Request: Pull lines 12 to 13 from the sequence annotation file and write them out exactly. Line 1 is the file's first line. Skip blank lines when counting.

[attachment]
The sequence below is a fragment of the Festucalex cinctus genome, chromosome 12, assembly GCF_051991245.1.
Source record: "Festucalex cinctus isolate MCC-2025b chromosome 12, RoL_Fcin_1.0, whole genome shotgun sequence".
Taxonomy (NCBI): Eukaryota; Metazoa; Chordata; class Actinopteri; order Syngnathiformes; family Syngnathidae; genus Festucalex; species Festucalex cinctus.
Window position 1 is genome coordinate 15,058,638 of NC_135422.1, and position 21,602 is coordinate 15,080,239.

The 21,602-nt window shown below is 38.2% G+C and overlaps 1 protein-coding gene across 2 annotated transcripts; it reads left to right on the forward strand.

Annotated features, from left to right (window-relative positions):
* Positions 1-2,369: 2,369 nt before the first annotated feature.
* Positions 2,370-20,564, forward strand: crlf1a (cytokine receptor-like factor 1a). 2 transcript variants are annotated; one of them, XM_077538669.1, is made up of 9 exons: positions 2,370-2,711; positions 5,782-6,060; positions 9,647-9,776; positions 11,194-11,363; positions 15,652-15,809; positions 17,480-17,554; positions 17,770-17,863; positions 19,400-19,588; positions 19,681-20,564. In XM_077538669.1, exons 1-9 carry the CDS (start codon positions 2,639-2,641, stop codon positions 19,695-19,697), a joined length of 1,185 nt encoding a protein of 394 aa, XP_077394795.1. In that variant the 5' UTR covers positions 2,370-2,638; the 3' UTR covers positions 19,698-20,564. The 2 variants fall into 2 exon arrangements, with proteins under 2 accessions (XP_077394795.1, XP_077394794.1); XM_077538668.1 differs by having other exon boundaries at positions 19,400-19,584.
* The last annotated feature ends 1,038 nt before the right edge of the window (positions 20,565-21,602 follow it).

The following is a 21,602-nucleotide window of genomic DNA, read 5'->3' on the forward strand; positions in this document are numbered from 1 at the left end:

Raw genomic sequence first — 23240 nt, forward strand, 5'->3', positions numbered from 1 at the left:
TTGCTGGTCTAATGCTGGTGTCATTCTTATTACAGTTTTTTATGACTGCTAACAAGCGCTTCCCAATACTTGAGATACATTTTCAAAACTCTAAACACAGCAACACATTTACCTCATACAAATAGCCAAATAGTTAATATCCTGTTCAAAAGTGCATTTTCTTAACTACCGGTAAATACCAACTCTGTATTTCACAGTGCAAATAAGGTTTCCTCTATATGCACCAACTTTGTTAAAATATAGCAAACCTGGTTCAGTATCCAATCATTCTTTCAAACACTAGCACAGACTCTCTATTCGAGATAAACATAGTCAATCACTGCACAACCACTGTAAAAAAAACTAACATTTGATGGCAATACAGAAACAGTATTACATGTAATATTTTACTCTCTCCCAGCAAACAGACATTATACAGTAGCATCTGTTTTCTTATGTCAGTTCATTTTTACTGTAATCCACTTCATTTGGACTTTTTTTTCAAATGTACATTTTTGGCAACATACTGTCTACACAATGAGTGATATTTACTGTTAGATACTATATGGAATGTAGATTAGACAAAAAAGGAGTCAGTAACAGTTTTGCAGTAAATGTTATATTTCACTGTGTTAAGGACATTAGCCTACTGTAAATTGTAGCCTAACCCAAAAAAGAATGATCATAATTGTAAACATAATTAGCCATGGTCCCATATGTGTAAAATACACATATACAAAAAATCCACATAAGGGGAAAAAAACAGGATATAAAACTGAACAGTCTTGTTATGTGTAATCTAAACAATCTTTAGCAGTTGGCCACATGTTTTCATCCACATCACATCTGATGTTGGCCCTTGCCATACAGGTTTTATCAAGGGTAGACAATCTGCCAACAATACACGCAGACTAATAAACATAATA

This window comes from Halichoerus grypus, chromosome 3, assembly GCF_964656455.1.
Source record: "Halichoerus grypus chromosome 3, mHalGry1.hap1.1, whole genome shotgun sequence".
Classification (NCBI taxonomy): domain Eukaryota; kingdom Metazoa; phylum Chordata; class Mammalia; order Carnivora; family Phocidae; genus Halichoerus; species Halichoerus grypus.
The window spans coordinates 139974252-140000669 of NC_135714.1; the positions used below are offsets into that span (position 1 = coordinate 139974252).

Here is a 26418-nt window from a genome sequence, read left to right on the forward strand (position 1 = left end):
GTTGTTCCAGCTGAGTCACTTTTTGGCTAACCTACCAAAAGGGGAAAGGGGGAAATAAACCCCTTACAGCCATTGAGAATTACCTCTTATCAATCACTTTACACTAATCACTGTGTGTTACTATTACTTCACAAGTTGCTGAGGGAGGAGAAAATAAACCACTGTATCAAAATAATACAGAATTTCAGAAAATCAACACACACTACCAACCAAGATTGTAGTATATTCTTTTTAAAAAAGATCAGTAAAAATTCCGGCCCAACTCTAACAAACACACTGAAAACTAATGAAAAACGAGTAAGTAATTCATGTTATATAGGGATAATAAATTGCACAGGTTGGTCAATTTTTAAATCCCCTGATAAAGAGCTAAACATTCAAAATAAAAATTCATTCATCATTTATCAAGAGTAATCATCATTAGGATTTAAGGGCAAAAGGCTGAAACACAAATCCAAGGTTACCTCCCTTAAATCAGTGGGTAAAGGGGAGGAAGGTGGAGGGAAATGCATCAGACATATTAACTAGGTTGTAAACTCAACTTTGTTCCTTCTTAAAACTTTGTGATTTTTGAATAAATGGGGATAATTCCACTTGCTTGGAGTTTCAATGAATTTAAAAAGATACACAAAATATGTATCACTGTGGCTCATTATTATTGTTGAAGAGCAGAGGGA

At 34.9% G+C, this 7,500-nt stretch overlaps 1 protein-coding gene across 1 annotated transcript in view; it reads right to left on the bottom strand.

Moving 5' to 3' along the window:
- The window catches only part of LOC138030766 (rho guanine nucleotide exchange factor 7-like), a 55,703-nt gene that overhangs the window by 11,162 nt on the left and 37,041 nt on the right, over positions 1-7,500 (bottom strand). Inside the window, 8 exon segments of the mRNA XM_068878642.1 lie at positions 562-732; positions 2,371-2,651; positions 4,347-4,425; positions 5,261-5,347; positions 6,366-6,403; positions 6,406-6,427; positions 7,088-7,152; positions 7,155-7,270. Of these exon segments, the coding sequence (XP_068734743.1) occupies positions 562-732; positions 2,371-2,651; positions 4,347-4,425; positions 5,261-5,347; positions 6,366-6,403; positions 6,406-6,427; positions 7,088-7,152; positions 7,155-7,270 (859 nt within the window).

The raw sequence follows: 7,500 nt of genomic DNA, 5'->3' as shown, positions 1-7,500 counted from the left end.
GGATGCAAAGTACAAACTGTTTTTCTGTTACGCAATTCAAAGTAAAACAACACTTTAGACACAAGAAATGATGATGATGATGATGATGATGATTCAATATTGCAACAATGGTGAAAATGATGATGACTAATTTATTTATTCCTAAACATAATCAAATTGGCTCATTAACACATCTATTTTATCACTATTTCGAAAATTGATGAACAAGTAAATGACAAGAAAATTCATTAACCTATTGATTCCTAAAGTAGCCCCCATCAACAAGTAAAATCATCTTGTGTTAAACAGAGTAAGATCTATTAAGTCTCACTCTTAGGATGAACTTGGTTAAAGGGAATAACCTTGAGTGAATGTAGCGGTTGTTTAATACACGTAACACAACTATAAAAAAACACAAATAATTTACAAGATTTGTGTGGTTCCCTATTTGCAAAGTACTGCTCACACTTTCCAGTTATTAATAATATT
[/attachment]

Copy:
TTGCTGGTCTAATGCTGGTGTCATTCTTATTACAGTTTTTTATGACTGCTAACAAGCGCTTCCCAATACTTGAGATACATTTTCAAAACTCTAAACACAGCAACACATTTACCTCATACAAATAGCCAAATAGTTAATATCCTGTTCAAAAGTGCATTTTCTTAACTACCGGTAAATACCAACTCTGTATTTCACAGTGCAAATAAGGTTTCCTCTATATGCACCAACTTTGTTAAAATATAGCAAACCTGGTTCAGTATCCAATCATTCTTTCAAACACTAGCACAGACTCTCTATTCGAGATAAACATAGTCAATCACTGCACAACCACTGTAAAAAAAACTAACATTTGATGGCAATACAGAAACAGTATTACATGTAATATTTTACTCTCTCCCAGCAAACAGACATTATACAGTAGCATCTGTTTTCTTATGTCAGTTCATTTTTACTGTAATCCACTTCATTTGGACTTTTTTTTCAAATGTACATTTTTGGCAACATACTGTCTACACAATGAGTGATATTTACTGTTAGATACTATATGGAATGTAGATTAGACAAAAAAGGAGTCAGTAACAGTTTTGCAGTAAATGTTATATTTCACTGTGTTAAGGACATTAGCCTACTGTAAATTGTAGCCTAACCCAAAAAAGAATGATCATAATTGTAAACATAATTAGCCATGGTCCCATATGTGTAAAATACACATATACAAAAAATCCACATAAGGGGAAAAAAACAGGATATAAAACTGAACAGTCTTGTTATGTGTAATCTAAACAATCTTTAGCAGTTGGCCACATGTTTTCATCCACATCACATCTGATGTTGGCCCTTGCCATACAGGTTTTATCAAGGGTAGACAATCTGCCAACAATACACGCAGACTAATAAACATAATA

This window comes from Halichoerus grypus, chromosome 3, assembly GCF_964656455.1.